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Arizona judge orders Maricopa County to turn over ballots to state Senate
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Arizona judge orders Maricopa County to turn over ballots to state Senate

The state Senate will conduct an audit of the election results

A judge in Maricopa County, Arizona, ordered county election officials on Friday to answer a subpoena from the state Senate to turn over ballots from the November election and provide access to its voting machines for audit.

Maricopa County Superior Court Judge Timothy Thomason said that the Senate subpoenas were "legal and enforceable" in a ruling resolving a dispute between the Arizona Senate and county officials over how to interpret state law.

According to the Arizona Republic, the county had claimed it was illegal for the Senate to subpoena the ballots and contended that multiple audits of the election which had already been competed were sufficient. The Senate argued that there are still lingering questions about the validity of the ballots and the integrity of the machines and wants to commission its own audit of the election.

The dispute arose over two state laws, one defining the Senate's subpoena powers and another law that orders county election officials to seal the ballots for two years after an election.

From Arizona Republic:

First, state law gives the Legislature sweeping authority to issue subpoenas and conduct investigations. The Arizona Attorney General's Office weighed in on this, saying that legislative bodies or committee chairs can issue summonses either to inform future legislation or to "investigate whether a particular governmental entity properly discharged its functions."

But state law also requires that, after results are certified, ballots be kept "in a secure facility managed by the county treasurer, who shall keep it unopened and unaltered for twenty-four months for elections for a federal office."

That portion of the law also states that a court order could unseal the ballots.

Essentially, the county said that only a court order could request the ballots and contested the Senate's ability to subpoena. In his ruling, Thomason sided with the Senate and said the law "does not immunize the ballots from being subpoenaed, let alone from being subpoenaed by the legislature, acting in its Constitutional role to ensure the 'purity' of elections."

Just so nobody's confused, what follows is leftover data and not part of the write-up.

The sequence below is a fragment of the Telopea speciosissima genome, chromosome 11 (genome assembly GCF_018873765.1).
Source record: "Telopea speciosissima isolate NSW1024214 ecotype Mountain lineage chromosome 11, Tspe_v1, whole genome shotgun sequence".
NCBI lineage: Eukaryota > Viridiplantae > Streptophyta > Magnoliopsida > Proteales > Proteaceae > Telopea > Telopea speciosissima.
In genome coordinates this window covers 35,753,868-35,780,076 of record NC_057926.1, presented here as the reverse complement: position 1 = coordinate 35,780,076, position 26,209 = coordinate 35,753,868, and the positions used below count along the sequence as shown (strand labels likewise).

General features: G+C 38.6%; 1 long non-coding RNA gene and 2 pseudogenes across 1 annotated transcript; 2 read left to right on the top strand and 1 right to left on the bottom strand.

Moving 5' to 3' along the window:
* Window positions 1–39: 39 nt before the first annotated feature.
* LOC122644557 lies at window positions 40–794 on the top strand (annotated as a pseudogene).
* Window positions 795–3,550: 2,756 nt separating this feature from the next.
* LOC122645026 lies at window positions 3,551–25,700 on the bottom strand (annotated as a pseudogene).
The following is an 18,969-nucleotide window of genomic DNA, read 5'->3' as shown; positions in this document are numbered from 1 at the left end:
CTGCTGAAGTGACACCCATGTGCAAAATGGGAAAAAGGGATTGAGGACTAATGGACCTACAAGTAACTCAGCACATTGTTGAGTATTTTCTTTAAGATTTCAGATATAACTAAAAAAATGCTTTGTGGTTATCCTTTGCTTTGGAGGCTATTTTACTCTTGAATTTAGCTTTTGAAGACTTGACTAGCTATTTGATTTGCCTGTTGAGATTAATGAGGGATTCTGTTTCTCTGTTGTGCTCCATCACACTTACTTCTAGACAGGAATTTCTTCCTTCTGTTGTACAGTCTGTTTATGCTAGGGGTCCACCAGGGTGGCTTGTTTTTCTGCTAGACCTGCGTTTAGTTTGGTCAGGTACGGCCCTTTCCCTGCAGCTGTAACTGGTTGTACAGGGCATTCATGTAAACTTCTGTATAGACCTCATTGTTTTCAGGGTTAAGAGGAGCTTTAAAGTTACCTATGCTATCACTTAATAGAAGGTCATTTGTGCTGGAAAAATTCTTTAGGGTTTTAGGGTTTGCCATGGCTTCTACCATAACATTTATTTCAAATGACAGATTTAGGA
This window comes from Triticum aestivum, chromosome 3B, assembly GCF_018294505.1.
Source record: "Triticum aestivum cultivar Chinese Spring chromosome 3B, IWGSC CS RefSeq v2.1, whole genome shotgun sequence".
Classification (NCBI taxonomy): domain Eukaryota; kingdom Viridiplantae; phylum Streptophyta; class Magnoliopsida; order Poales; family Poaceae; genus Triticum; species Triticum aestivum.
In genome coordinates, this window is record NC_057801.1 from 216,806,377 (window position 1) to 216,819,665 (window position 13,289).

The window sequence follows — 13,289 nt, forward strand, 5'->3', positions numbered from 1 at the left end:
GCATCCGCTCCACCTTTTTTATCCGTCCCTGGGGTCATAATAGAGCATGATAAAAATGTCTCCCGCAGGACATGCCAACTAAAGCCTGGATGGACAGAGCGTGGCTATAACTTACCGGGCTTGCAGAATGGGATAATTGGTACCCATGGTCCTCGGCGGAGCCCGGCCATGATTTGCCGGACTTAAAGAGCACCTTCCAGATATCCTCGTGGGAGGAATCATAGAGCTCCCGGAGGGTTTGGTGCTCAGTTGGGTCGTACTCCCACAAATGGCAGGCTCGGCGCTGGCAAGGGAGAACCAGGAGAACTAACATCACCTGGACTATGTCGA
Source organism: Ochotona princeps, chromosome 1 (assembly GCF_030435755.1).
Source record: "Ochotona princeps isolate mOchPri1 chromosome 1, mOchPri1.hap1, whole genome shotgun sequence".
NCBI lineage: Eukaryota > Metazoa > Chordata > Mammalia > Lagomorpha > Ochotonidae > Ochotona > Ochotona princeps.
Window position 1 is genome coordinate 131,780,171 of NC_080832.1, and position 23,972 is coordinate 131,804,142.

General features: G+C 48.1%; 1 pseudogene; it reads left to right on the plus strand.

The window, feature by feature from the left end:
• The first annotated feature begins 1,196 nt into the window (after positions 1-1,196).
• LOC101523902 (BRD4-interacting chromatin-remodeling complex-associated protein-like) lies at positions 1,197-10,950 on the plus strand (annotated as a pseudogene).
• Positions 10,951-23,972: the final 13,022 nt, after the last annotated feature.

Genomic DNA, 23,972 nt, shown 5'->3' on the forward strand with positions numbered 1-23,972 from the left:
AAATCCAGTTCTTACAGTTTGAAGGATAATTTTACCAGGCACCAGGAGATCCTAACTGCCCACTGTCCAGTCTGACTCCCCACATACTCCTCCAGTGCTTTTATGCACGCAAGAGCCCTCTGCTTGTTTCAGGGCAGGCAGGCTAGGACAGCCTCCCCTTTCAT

"This statute simply does not create a privilege, justifying non-disclosure," he concluded after a hearing Thursday.

Last December, Arizona state Senate President Karen Fann issued two subpoenas to the Maricopa County election board.

The first subpoena calls for an audit of scanned ballots to collect an electronic ballot image cast for all mail-in ballots counted in the November 2020 general election. The second subpoena calls for a full forensic audit of ballot tabulation equipment, the software for that equipment, and the election management system used in the 2020 general election, the Washington Examiner reported.

The county has already conducted multiple audits of the election, including logic and accuracy tests for the machines and a hand count of a statistically significant number of ballots. The audits found that the machines counted votes accurately.

Most recently, an independent audit of the election published its findings Tuesday. The audit found that the voting machines produced accurate numbers.

"The combination of these findings, along with the pre and post Logic and Accuracy Tests performed by the Arizona Secretary of State, the post-election hand count performed by the political parties, and the many security protocols implemented by the Elections Department confirm that Maricopa County Elections Department's configuration and setup of the tabulation equipment and election management system provided an accurate counting of ballots and reporting of election results," the auditors said in a statement.

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